What determines if a spouse gets alimony in Illinois?
Entitlement to alimony usually depends on who earns more money. Spousal support or maintenance payments usually require the spouse earning the higher wage to pay alimony to the spouse earning less.
However, the court will also take into consideration the amount of money earned by the spouse earning less money, adjusting alimony payments accordingly.
The court has various forms of spousal support payments to choose from, usually based on the needs of the lower-earning spouse. Some of these include reimbursement alimony, lump-sum alimony, rehabilitative alimony for vocational training or education, temporary alimony paid during the divorce, and permanent alimony.
In the state of Illinois, alimony isn’t permanent, there’s usually an expiration date attached to the divorce settlement, a specific time frame by which all parties should agree.
Before finalizing a divorce, the court would consider a variety of variables pertaining specifically to each case before determining the amount and length of alimony payments.
However, if the two parties cannot amicably agree on a payout settlement, the court may instruct the two parties to seek a skilled DuPage County Spousal Support Attorney that the state of Illinois provides for situations requiring an experienced mediator to assist in reaching a fair and equitable outcome for all concerned.
Under Illinois state law statue 750 ILCS 5/504, the following factors are used to determine whether maintenance is appropriate:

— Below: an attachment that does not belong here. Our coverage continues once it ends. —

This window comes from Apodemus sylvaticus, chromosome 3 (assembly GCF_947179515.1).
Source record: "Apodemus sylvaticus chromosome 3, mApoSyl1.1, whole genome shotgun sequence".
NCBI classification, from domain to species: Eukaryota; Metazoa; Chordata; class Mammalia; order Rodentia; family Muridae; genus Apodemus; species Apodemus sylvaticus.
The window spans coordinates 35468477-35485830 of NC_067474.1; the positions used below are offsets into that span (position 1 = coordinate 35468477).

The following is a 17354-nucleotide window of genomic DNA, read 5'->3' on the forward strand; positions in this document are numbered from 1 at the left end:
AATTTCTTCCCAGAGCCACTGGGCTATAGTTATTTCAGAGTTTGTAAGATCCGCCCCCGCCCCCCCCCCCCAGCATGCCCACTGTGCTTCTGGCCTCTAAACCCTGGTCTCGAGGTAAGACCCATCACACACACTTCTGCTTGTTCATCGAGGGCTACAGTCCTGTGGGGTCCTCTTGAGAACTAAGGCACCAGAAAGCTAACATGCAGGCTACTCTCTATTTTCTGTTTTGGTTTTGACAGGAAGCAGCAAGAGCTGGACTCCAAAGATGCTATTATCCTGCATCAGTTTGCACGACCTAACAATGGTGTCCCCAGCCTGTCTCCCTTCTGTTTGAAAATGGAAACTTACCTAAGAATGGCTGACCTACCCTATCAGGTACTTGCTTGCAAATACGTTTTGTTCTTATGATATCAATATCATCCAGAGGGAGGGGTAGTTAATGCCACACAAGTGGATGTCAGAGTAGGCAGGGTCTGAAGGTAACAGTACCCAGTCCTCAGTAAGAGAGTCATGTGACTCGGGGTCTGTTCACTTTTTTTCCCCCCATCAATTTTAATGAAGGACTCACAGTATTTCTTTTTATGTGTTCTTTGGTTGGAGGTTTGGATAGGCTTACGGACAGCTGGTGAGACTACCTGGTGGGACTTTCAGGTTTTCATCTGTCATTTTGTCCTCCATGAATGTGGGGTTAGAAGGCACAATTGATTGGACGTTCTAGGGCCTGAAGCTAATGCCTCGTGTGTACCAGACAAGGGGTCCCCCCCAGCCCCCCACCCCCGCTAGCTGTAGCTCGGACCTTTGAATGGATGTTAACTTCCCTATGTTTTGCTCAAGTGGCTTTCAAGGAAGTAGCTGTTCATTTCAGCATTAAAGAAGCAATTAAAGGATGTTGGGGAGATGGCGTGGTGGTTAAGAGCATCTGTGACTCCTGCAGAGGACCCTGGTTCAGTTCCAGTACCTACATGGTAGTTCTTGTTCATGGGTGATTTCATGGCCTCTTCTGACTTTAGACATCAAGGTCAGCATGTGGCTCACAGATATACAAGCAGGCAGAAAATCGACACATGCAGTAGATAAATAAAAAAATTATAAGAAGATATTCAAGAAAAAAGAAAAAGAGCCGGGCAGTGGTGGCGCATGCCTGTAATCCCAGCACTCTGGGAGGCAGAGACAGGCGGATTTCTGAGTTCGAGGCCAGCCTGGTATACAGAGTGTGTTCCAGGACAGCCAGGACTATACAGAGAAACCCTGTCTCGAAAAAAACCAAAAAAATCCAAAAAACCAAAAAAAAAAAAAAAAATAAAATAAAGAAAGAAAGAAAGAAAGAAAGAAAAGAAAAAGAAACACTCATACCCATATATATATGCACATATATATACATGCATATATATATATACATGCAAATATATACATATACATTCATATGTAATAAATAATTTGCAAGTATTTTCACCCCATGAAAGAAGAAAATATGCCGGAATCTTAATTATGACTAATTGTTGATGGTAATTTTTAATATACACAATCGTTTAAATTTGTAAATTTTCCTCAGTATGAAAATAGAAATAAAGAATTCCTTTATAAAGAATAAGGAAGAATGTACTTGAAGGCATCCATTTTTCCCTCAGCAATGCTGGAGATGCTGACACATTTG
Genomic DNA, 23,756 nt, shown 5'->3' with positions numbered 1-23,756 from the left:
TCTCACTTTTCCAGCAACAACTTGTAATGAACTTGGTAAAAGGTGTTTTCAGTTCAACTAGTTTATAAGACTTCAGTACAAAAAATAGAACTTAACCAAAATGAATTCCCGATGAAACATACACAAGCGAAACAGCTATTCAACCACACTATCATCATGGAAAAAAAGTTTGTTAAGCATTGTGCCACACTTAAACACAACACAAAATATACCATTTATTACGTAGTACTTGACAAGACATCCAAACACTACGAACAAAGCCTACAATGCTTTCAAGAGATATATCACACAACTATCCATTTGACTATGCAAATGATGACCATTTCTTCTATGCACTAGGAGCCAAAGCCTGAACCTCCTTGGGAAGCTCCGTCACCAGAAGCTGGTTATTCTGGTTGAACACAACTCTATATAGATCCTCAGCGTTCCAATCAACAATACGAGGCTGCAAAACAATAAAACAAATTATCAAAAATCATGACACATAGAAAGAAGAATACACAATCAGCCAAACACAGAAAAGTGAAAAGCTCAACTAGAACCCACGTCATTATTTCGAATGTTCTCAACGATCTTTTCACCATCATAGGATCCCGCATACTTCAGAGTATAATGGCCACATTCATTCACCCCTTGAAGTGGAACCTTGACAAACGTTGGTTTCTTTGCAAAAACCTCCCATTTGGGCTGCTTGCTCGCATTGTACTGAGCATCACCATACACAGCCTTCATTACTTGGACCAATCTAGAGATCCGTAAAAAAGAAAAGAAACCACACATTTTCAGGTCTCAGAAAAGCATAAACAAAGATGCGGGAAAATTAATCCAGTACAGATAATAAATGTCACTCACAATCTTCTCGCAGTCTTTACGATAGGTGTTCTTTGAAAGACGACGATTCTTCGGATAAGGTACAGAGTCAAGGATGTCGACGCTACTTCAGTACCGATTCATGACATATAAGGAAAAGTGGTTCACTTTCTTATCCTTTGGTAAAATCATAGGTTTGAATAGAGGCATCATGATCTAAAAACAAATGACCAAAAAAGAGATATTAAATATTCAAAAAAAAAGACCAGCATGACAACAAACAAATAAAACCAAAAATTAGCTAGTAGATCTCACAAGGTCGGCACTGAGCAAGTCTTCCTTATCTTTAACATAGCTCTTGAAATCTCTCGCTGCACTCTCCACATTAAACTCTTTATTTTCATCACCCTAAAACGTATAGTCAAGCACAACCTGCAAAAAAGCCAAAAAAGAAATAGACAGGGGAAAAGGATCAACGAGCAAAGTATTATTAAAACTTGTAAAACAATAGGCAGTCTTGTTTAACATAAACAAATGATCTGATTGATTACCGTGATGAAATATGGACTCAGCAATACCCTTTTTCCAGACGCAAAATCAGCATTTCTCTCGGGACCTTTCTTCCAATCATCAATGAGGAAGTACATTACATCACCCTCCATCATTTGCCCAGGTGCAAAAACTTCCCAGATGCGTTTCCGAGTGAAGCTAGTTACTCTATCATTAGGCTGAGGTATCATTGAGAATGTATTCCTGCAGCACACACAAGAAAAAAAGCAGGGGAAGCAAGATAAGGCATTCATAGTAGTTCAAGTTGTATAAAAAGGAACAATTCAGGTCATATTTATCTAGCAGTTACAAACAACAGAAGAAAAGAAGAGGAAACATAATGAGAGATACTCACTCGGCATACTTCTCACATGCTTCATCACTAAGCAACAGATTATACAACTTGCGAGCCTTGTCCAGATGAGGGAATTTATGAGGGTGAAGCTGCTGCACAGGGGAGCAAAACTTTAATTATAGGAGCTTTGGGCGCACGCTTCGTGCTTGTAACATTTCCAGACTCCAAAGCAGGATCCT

- Income and property of each spouse
- The financial need of each party
- Future earning capacity of each party
- Any potential impairment of the spouse seeking alimony
- Time needed by the alimony seeking spouse in acquiring job training education and skills
- A standard of living acquired during the marriage
- Length of marriage
- Age, health, occupation, and or vocational skills of both parties
- Other forms of income not listed
- Tax liabilities of alimony payments
Once the court determines that alimony payments are justified, statutory guidelines will then determine the appropriate amount and duration of spousal payments (alimony) to be awarded.
The court will base its decision by first looking at the income earned by both parties and then how long the parties were married to one another. However, if both parties earned a combined gross annual income in excess of $500,000 or more, the court may decide to abandoned those guidelines and award the maintenance payments it deems appropriate.
For more information on how we can best serve you, please contact the law firm of Strategic Divorce at 847-234-4445 for a free consultation.